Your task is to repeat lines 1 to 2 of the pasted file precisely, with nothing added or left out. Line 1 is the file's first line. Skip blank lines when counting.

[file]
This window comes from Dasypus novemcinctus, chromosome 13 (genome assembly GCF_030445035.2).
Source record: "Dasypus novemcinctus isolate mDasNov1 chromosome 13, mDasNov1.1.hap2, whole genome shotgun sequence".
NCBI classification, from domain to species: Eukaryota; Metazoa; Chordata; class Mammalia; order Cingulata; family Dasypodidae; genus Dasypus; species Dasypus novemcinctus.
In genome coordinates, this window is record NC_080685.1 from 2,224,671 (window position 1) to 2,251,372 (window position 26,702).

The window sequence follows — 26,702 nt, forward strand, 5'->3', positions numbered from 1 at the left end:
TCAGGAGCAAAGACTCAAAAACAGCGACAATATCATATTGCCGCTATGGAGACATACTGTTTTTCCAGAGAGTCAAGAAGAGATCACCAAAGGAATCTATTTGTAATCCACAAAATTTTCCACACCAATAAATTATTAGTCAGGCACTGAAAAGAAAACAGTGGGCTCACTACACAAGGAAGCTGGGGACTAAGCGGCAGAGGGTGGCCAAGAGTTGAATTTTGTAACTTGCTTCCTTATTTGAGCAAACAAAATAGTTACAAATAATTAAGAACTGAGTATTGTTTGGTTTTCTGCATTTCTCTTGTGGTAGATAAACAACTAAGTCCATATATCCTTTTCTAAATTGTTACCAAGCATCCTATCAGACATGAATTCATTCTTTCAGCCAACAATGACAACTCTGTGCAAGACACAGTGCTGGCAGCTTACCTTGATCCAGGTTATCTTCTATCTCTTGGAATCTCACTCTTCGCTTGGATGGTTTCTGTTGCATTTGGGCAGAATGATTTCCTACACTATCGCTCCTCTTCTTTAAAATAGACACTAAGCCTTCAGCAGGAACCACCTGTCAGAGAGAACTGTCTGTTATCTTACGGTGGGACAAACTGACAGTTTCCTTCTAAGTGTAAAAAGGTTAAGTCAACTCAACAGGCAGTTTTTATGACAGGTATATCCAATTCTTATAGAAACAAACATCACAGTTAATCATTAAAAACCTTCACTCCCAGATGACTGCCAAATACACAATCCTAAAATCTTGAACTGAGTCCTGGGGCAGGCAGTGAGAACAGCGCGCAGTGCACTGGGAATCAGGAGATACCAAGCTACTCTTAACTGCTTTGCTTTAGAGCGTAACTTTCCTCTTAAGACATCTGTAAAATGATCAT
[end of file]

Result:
This window comes from Dasypus novemcinctus, chromosome 13 (genome assembly GCF_030445035.2).
Source record: "Dasypus novemcinctus isolate mDasNov1 chromosome 13, mDasNov1.1.hap2, whole genome shotgun sequence".